David Kostolansky, a very fit and active man, did all he could to keep himself healthy. He ran, lifted weights, ate well and took care of his body. He ran the Chicago Marathon two times and completed numerous other races in the Chicago area. When his oldest daughter, Megan, asked him why he was diligent about his exercise routine, he told her that he did it so that he would be around to take care of his family. His strong physical conditioning would soon be put to the test, and would be credited with helping him survive as he engaged in a battle for his life.
In late 2014, David developed a mystery illness. Megan recalls, “He was having a lot of unusual symptoms and it took a long time to pinpoint what was going on.” In December, his doctor finally figured out what was causing his symptoms. David and his family learned that he had advanced pancreatic cancer. Because he was in such good physical shape, he was able to receive chemotherapy that other patients were not able to tolerate. He went through two rounds of chemotherapy, followed by radiation treatments.
In July, 2015, he traveled to the Mayo Clinic for surgery to remove his tumor. The tumor was wrapped around the mesenteric artery, making its removal quite challenging. The medical team told the Kostolansky family that there was a significant chance that David might die on the operating table. Surgeons removed the head of his pancreas, along with parts of his duodenum, intestine and liver. David survived his surgery and was declared to be cancer-free following the procedure. His family was ecstatic to be granted the gift of more time together.
Following the surgery, David faced some physical struggles. His digestive system was forever changed and he lost a considerable amount of weight. Megan watched her strong and active father wither to 110 pounds. His main focus in life became trying to keep weight on his body.
David, who received his undergraduate degree and an MBA from Notre Dame University, is the Chief Operating Officer for a marketing company in Chicago, IL. He has continued to work during his battle with pancreatic cancer. He and his wife, Mary, are raising their three daughters, Megan, 19, Kat, 17 and Clare, 11, together in a suburb of Chicago. Megan admires her father greatly and appreciates his simple Christian faith. She explains, “He is all about loving one another. His favorite thing is when our family is all together. He talks about the importance of family and how much more important that bond is than material things.”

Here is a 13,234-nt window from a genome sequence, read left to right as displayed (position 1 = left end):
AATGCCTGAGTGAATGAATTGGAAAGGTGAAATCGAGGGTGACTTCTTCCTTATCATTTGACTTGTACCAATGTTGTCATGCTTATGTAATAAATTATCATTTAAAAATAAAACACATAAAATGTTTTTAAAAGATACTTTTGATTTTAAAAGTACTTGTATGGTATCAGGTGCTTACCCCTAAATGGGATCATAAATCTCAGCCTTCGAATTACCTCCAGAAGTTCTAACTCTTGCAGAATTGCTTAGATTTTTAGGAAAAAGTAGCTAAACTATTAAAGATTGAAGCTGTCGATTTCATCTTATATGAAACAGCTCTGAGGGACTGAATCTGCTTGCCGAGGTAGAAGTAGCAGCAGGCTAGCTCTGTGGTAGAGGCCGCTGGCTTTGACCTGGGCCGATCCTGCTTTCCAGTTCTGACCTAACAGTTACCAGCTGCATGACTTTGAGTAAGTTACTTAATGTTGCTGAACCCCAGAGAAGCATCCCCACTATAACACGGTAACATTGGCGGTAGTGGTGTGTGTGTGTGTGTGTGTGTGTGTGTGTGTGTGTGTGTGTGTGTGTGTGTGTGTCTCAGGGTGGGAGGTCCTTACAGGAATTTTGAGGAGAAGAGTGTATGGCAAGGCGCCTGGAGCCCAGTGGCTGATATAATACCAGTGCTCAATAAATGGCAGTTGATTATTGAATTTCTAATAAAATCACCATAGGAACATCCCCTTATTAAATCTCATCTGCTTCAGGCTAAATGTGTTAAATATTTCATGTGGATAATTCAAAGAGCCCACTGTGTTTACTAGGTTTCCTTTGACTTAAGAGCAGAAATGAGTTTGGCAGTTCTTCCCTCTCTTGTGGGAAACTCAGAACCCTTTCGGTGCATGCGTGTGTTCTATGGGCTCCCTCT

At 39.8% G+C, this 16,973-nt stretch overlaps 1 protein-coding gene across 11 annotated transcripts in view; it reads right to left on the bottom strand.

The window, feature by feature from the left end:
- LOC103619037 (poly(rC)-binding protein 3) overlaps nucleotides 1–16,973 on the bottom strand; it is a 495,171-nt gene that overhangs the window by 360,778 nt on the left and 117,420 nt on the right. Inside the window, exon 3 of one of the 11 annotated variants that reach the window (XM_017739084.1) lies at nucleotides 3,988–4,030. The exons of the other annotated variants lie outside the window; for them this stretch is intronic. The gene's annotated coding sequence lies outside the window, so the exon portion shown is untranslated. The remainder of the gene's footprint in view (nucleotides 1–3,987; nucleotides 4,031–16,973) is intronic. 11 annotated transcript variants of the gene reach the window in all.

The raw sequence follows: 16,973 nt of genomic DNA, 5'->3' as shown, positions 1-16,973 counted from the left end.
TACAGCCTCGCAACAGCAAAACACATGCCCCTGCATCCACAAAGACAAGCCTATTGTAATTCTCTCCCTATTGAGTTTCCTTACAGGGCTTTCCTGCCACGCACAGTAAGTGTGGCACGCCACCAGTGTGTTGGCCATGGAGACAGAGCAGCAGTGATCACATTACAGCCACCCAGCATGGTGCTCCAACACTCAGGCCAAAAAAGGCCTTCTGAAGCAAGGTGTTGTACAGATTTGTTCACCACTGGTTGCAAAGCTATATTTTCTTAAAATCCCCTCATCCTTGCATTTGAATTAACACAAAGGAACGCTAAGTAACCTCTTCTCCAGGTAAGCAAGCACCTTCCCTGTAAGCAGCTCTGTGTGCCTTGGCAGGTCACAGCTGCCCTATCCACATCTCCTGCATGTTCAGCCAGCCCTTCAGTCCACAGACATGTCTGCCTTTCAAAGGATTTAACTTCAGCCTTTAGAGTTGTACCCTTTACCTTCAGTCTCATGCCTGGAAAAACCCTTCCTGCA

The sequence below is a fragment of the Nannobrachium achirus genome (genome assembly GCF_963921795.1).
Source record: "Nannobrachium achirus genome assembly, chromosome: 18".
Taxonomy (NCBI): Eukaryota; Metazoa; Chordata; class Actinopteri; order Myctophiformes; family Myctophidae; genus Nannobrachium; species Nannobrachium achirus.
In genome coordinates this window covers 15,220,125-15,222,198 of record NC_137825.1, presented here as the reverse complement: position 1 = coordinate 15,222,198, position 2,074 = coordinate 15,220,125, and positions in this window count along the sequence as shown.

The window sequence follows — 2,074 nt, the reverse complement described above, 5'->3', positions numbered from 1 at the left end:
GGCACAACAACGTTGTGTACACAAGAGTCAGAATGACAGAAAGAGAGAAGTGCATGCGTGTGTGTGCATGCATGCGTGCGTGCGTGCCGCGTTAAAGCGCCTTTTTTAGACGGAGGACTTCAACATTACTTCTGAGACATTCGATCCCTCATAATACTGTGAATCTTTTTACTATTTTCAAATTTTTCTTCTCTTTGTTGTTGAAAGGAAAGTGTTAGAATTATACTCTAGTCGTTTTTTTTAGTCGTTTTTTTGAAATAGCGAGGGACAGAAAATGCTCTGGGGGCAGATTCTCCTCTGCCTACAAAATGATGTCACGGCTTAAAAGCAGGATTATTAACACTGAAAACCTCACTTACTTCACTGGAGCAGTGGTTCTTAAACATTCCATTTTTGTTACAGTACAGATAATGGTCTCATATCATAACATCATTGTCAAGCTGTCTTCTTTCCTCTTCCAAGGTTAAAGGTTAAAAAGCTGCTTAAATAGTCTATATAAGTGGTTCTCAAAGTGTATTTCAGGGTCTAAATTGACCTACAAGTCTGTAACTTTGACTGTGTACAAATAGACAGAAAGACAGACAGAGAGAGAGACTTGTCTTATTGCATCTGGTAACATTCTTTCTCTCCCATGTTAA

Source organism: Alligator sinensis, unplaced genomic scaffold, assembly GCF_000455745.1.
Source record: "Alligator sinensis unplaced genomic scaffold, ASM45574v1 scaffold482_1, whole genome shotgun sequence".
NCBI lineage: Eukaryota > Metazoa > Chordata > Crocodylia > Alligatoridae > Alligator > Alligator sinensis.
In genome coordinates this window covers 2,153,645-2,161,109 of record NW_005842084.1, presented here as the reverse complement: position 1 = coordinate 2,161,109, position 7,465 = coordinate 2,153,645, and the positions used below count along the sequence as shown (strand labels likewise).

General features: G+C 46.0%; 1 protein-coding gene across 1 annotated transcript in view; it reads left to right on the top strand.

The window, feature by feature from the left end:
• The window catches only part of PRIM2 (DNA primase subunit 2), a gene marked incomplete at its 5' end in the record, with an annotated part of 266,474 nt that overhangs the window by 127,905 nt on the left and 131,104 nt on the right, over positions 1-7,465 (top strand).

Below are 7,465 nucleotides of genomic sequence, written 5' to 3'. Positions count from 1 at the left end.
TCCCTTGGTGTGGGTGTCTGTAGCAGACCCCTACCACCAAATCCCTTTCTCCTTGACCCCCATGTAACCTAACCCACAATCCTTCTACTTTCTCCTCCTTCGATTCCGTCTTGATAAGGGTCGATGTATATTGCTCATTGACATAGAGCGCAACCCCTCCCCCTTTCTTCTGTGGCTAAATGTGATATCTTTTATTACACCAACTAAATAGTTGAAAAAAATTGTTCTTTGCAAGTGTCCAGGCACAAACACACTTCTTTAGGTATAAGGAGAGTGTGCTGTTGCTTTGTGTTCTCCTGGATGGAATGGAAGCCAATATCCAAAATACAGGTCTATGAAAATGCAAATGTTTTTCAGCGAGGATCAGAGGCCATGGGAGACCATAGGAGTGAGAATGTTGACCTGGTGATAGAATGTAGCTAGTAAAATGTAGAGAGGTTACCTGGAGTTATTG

At the time of her father’s diagnosis, Megan was attending Baylor University, where she played Division I soccer. She had played soccer throughout her childhood and had a life-long goal of playing collegiate soccer. However, she soon realized that it was emotionally too difficult for her to be so far away from her father. “It hit me that there was more to life than soccer,” Megan says. She transferred to St. Mary’s, Notre Dame’s sister school, where she is studying Spanish and Psychology. Since she was no longer playing soccer, she started running for exercise.
Megan’s Family Suffers a Blow
A month ago, the Kostolansky family suffered another blow when they learned that David’s cancer had returned. He is currently enrolled in a clinical trial, and while his tumor markers are decreasing, he is struggling physically. It is extremely difficult for David to eat and he is painfully thin. For now, Megan and her family are doing all they can to show David how much they love him. Megan explains, “Everyone is working very hard to let him know how important he is. We all want him to know how we feel about him and how much we love him.”
Megan was on Facebook one day when she happened to see a Project Purple post advertising its charity partnership with the Chicago Marathon. She immediately thought, “I am totally going to do that!” Since this is her first marathon, she began her training early. She is following a 30-week beginner training program. Her previous race experience consists of a handful of 5ks. When she told her parents that she wanted to run the marathon, they were concerned about the commitment of time and energy that is involved in training for a 26.2 mile-long race. However, they are now on board with Megan’s plan and they enjoy watching the donations coming in to her fundraising campaign.
Though she has been running consistently for a while, Megan still struggles with the mental aspect of distance running. “Distance running is a challenge because you want to keep a set pace for a long time. It has been a tough metal battle for me. When I struggle, I think of my dad and all he has been through with his surgery, chemotherapy and radiation. That makes what I do feel like nothing.”
Megan sees her fundraising and running for Project Purple as one more way to demonstrate to her father how much she loves him. “My dad is such a genuine person. He has a strong faith. He is courageous. He has such a great relationship with my mom. He worships her because she takes such good care of him. He loves life and all of the people in his life,” Megan says. She hopes that her training for a race in his honor will give her father something to look forward to. “This is about more than just running for me and that makes it really special.”
Please make a tax-deductible donation to Megan’s Project Purple Chicago Marathon fundraiser at the following link: